Theft of intellectual property
Our client, a software development company became aware of a new competitor selling a product very similar to their own. When the developer checked with the company records office they found that the competitor was owned by contractors who had formerly worked on the development of their own product.
Had the contractors stolen the software source code from our clients?
• Imaged and analysed the computers used by the contractors while working at our clients (despite the fact that they had been reissued over 6 months before).
• Recovered web-mail communications among the suspects, and between the suspects and venture capital companies.
• Proved that the consultants had intended to steal our client’s software even as they were developing it – they had registered their new company and obtained working capital while working for our client.
• Found that the consultants had placed 'backdoors' into the software they had developed for our client, so they could return and copy upgrades after they had left.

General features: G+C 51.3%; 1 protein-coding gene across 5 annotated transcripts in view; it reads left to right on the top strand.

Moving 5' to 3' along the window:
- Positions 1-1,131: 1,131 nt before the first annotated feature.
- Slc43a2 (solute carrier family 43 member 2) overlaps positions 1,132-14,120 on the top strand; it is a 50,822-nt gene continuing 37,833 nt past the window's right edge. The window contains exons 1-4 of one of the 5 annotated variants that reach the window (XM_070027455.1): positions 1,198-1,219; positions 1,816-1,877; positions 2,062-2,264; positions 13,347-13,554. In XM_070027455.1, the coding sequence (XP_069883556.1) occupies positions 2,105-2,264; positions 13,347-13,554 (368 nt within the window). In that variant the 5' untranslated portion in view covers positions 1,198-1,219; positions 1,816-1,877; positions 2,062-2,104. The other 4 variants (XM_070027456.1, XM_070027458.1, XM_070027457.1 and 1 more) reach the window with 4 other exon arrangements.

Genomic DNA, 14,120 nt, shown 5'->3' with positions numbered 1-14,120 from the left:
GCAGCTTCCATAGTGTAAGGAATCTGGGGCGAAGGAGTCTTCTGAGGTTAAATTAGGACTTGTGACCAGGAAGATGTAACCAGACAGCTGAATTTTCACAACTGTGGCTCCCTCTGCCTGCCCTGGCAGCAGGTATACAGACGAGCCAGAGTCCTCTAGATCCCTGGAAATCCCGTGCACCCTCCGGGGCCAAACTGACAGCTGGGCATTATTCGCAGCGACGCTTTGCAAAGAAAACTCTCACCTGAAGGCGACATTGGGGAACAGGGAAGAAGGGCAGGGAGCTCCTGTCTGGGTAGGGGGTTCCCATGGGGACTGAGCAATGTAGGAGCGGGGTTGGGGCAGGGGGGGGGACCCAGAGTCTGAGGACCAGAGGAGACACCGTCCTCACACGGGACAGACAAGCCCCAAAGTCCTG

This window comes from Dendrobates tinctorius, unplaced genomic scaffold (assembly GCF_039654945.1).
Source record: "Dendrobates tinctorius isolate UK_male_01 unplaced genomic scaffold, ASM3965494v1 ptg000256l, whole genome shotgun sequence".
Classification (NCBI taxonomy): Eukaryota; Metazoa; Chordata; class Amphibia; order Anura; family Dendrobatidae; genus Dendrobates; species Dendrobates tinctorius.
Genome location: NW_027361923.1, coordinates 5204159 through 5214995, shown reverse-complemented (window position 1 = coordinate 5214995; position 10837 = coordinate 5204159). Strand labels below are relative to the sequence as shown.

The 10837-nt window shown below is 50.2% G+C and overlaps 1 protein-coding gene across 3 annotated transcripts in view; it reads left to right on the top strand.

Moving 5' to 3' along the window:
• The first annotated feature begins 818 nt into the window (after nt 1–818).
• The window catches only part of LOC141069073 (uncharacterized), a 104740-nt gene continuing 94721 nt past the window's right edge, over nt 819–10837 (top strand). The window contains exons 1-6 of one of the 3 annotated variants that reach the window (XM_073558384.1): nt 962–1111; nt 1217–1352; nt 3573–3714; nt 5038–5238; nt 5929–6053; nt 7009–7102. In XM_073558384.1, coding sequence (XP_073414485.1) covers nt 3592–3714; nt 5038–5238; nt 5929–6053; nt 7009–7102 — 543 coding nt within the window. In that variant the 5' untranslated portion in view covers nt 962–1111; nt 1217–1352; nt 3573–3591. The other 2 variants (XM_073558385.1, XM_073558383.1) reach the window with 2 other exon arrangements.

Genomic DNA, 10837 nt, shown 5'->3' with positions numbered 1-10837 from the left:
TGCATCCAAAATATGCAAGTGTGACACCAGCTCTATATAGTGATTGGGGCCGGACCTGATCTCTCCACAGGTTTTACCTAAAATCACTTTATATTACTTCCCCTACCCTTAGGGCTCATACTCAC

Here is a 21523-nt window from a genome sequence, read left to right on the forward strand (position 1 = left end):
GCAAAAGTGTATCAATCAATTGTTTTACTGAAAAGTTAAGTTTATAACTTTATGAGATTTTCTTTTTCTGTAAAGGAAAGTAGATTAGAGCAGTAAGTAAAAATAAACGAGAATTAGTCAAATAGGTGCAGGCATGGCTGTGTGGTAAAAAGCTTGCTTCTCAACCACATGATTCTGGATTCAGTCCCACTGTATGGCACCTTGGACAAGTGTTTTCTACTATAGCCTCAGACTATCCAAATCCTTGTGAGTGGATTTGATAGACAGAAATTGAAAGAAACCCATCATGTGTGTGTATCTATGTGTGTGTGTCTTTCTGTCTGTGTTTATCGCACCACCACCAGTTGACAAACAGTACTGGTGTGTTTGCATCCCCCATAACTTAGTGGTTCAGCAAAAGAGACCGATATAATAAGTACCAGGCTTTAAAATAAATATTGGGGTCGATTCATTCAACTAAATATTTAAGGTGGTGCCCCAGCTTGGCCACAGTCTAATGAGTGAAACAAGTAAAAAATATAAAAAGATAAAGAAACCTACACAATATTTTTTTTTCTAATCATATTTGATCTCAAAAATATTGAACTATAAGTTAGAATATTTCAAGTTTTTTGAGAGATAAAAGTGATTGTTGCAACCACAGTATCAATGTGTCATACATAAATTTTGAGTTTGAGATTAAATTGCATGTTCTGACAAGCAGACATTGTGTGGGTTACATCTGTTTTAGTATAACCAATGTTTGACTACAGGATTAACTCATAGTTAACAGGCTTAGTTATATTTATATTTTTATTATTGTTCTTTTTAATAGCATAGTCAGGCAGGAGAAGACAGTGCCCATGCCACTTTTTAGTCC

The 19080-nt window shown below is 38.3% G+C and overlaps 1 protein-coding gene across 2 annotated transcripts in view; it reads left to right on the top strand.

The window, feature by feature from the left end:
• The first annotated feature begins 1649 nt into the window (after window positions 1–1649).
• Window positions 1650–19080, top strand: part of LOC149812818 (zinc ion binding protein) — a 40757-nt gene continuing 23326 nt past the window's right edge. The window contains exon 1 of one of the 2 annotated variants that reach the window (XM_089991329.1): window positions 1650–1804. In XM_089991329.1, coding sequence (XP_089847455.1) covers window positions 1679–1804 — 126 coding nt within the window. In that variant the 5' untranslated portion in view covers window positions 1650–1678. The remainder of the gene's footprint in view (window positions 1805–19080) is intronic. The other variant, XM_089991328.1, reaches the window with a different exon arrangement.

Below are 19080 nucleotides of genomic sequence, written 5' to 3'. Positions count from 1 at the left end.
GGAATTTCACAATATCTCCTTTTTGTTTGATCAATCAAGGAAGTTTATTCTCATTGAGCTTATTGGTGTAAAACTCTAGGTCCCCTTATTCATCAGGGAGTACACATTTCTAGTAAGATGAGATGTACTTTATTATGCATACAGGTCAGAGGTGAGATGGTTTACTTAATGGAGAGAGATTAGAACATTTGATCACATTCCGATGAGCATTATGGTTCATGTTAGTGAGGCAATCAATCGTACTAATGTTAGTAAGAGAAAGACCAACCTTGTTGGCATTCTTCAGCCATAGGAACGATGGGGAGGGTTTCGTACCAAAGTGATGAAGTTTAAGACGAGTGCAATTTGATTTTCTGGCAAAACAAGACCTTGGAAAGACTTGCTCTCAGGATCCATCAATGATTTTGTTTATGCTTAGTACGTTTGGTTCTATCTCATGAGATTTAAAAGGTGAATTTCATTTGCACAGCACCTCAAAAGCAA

• Based on evidence retrieved, our clients won a court injunction preventing their competitors from continuing to use the stolen software.
• Our clients also won the right of inspection of all their competitor’s computer systems to ensure that all of the stolen software had been fully deleted.
• Our clients were awarded full costs.
Theft of IP by consultants (both intentionally and unintentionally) is a serious problem in Ireland. A number of similar cases have now been dealt with in Irish courts. It is important that consultants should only use computers issued to them, and not their own equipment to ensure that the threat of IP theft is minimised. Consultants’ contracts should be tightly written to ensure that the ownership of completed source and object code, algorithms and processes and methods remain the possession of the contracting party.
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